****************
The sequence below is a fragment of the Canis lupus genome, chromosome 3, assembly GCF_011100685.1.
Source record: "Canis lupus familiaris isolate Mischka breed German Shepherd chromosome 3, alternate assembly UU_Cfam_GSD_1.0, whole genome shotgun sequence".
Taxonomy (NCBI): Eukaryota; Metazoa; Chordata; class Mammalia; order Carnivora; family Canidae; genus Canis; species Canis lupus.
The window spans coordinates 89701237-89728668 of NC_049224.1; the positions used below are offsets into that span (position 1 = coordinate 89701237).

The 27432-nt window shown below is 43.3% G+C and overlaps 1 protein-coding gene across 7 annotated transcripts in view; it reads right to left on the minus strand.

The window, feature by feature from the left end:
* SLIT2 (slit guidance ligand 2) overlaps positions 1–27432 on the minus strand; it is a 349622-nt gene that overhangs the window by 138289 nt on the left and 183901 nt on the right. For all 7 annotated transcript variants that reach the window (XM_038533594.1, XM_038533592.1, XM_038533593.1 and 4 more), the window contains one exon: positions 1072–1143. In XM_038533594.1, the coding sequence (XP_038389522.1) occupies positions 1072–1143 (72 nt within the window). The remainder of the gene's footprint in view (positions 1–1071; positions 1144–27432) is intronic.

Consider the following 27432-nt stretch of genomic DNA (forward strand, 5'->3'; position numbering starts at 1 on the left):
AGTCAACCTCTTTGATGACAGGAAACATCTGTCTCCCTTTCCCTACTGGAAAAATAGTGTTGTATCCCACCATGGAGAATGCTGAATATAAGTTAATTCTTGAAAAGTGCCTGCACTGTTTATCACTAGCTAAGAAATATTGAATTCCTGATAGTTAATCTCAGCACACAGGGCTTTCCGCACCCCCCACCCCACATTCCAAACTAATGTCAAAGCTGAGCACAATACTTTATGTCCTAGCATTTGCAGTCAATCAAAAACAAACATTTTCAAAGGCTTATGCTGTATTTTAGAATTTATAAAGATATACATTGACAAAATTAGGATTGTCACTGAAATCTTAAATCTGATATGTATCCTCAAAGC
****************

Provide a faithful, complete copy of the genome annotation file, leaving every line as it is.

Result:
The sequence below is a fragment of the Canis lupus genome, chromosome 3, assembly GCF_011100685.1.
Source record: "Canis lupus familiaris isolate Mischka breed German Shepherd chromosome 3, alternate assembly UU_Cfam_GSD_1.0, whole genome shotgun sequence".
Taxonomy (NCBI): Eukaryota; Metazoa; Chordata; class Mammalia; order Carnivora; family Canidae; genus Canis; species Canis lupus.
The window spans coordinates 89701237-89728668 of NC_049224.1; the positions used below are offsets into that span (position 1 = coordinate 89701237).

The 27432-nt window shown below is 43.3% G+C and overlaps 1 protein-coding gene across 7 annotated transcripts in view; it reads right to left on the minus strand.

The window, feature by feature from the left end:
* SLIT2 (slit guidance ligand 2) overlaps positions 1–27432 on the minus strand; it is a 349622-nt gene that overhangs the window by 138289 nt on the left and 183901 nt on the right. For all 7 annotated transcript variants that reach the window (XM_038533594.1, XM_038533592.1, XM_038533593.1 and 4 more), the window contains one exon: positions 1072–1143. In XM_038533594.1, the coding sequence (XP_038389522.1) occupies positions 1072–1143 (72 nt within the window). The remainder of the gene's footprint in view (positions 1–1071; positions 1144–27432) is intronic.

Consider the following 27432-nt stretch of genomic DNA (forward strand, 5'->3'; position numbering starts at 1 on the left):
AGTCAACCTCTTTGATGACAGGAAACATCTGTCTCCCTTTCCCTACTGGAAAAATAGTGTTGTATCCCACCATGGAGAATGCTGAATATAAGTTAATTCTTGAAAAGTGCCTGCACTGTTTATCACTAGCTAAGAAATATTGAATTCCTGATAGTTAATCTCAGCACACAGGGCTTTCCGCACCCCCCACCCCACATTCCAAACTAATGTCAAAGCTGAGCACAATACTTTATGTCCTAGCATTTGCAGTCAATCAAAAACAAACATTTTCAAAGGCTTATGCTGTATTTTAGAATTTATAAAGATATACATTGACAAAATTAGGATTGTCACTGAAATCTTAAATCTGATATGTATCCTCAAAGC